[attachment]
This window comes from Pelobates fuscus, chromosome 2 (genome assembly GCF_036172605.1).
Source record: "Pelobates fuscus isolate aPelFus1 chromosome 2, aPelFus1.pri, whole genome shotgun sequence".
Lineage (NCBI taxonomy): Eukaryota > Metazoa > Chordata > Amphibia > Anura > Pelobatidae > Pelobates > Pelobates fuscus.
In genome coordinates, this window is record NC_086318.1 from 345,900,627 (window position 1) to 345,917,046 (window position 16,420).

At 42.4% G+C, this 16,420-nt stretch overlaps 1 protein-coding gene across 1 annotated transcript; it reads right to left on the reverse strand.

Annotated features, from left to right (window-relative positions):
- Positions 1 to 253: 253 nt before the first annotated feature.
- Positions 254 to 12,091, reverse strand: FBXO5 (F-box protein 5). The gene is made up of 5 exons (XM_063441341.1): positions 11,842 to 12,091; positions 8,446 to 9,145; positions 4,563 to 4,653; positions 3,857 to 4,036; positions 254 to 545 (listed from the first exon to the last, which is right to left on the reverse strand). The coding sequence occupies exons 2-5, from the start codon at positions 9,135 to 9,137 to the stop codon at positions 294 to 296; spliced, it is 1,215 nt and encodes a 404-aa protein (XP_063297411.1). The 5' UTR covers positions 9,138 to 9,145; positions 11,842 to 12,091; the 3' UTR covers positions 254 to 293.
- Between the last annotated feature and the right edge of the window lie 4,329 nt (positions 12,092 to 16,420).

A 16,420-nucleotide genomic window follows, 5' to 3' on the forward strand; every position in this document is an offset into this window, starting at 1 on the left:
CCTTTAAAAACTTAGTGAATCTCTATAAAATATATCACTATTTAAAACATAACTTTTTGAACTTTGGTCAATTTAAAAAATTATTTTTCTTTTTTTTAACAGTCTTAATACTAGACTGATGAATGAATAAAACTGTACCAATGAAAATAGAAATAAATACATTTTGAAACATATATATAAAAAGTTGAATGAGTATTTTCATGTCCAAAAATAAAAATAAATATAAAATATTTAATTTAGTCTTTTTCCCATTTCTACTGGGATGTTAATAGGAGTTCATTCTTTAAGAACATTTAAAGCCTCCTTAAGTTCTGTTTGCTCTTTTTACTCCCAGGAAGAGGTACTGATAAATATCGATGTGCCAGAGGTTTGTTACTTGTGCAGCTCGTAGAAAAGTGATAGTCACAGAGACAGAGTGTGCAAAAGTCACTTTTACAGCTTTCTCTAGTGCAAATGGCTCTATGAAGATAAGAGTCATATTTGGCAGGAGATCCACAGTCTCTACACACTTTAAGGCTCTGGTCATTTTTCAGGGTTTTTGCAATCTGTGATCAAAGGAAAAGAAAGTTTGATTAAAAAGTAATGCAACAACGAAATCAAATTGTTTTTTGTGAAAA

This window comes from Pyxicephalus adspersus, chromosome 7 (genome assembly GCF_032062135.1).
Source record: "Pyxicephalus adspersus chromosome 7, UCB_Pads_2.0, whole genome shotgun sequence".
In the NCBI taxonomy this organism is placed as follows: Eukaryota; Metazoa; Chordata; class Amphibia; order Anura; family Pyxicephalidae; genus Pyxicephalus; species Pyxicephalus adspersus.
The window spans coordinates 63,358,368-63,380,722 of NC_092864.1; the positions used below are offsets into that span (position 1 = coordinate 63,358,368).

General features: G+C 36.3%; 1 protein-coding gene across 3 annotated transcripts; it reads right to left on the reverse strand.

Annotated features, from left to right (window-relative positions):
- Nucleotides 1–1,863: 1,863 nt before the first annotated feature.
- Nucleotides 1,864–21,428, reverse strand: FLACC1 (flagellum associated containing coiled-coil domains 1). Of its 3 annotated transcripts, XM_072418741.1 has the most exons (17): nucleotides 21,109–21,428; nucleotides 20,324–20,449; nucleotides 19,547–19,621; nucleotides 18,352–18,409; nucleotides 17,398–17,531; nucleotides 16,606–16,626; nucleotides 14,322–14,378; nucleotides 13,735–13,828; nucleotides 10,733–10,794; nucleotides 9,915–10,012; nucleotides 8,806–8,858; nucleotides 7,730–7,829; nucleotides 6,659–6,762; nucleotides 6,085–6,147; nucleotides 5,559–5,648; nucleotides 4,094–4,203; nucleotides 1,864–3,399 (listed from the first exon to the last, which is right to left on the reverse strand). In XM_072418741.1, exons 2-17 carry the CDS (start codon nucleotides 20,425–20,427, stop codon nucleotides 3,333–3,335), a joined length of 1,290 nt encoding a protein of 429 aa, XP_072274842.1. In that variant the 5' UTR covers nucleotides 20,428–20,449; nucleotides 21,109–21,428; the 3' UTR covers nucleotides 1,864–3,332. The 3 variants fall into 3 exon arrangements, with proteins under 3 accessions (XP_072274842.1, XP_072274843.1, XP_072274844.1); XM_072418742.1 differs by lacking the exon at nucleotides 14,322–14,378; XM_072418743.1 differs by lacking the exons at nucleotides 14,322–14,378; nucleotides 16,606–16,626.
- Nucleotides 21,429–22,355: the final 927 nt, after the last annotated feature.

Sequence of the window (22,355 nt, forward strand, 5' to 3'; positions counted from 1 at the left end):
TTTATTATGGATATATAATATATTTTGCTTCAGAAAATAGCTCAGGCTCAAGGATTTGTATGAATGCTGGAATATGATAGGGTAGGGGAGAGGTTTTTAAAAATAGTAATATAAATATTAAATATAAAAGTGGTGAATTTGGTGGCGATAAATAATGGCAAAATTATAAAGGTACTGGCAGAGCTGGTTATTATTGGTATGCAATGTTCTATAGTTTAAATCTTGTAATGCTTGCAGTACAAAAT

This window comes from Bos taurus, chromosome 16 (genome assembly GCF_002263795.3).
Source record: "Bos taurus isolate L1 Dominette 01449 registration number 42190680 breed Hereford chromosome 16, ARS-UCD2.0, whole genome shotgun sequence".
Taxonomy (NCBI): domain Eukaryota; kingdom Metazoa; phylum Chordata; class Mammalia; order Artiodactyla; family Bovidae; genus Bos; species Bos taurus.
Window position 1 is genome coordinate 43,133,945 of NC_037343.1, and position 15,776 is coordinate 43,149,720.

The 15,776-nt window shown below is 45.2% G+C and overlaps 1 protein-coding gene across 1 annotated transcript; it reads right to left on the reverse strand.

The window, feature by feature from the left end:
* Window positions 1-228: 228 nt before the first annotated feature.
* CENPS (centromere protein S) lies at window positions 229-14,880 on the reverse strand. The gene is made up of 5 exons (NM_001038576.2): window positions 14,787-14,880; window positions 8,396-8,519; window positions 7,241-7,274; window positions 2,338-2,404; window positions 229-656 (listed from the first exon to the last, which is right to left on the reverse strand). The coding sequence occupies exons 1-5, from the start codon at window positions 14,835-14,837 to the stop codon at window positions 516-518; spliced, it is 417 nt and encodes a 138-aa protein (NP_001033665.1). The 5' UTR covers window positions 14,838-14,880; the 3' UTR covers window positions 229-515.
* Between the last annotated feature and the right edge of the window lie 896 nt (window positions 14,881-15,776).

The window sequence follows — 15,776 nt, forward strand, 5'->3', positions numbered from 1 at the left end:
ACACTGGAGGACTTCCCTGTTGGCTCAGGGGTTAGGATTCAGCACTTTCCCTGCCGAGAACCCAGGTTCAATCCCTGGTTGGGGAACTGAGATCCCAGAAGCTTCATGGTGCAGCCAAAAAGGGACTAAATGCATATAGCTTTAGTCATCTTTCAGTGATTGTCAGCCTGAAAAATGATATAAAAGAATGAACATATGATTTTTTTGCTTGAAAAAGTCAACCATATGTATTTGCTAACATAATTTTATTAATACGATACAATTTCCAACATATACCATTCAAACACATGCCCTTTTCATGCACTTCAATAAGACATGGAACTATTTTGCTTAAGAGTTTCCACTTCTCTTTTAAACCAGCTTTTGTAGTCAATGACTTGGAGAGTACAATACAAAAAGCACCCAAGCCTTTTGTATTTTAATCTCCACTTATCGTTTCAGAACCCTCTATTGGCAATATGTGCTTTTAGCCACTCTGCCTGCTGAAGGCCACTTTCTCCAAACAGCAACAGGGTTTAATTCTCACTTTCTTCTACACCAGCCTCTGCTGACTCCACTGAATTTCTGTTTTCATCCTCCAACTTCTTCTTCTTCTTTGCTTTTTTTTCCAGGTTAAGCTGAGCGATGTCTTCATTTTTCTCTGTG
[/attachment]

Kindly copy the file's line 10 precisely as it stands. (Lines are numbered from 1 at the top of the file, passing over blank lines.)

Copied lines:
A 16,420-nucleotide genomic window follows, 5' to 3' on the forward strand; every position in this document is an offset into this window, starting at 1 on the left: